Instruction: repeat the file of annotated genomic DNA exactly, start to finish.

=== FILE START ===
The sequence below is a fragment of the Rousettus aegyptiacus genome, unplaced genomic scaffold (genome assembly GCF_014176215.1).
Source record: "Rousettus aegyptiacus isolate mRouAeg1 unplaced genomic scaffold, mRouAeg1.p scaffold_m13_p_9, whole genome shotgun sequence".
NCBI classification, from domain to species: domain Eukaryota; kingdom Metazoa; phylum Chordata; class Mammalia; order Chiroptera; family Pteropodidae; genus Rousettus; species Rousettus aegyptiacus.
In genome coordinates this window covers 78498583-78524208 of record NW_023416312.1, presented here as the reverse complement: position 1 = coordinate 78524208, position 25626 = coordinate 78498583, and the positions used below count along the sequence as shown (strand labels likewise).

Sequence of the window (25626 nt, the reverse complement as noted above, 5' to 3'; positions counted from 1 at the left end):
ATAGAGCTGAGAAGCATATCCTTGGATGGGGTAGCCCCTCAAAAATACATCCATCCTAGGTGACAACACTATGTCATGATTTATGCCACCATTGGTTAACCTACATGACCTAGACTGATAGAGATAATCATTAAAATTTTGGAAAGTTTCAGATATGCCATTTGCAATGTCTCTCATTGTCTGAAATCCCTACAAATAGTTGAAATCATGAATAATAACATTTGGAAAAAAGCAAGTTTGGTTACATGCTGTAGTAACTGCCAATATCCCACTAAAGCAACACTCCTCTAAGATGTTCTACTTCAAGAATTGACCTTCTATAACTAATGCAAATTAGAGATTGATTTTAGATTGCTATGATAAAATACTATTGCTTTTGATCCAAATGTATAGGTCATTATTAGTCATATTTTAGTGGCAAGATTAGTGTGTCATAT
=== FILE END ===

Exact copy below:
The sequence below is a fragment of the Rousettus aegyptiacus genome, unplaced genomic scaffold (genome assembly GCF_014176215.1).
Source record: "Rousettus aegyptiacus isolate mRouAeg1 unplaced genomic scaffold, mRouAeg1.p scaffold_m13_p_9, whole genome shotgun sequence".
NCBI classification, from domain to species: domain Eukaryota; kingdom Metazoa; phylum Chordata; class Mammalia; order Chiroptera; family Pteropodidae; genus Rousettus; species Rousettus aegyptiacus.
In genome coordinates this window covers 78498583-78524208 of record NW_023416312.1, presented here as the reverse complement: position 1 = coordinate 78524208, position 25626 = coordinate 78498583, and the positions used below count along the sequence as shown (strand labels likewise).

Sequence of the window (25626 nt, the reverse complement as noted above, 5' to 3'; positions counted from 1 at the left end):
ATAGAGCTGAGAAGCATATCCTTGGATGGGGTAGCCCCTCAAAAATACATCCATCCTAGGTGACAACACTATGTCATGATTTATGCCACCATTGGTTAACCTACATGACCTAGACTGATAGAGATAATCATTAAAATTTTGGAAAGTTTCAGATATGCCATTTGCAATGTCTCTCATTGTCTGAAATCCCTACAAATAGTTGAAATCATGAATAATAACATTTGGAAAAAAGCAAGTTTGGTTACATGCTGTAGTAACTGCCAATATCCCACTAAAGCAACACTCCTCTAAGATGTTCTACTTCAAGAATTGACCTTCTATAACTAATGCAAATTAGAGATTGATTTTAGATTGCTATGATAAAATACTATTGCTTTTGATCCAAATGTATAGGTCATTATTAGTCATATTTTAGTGGCAAGATTAGTGTGTCATAT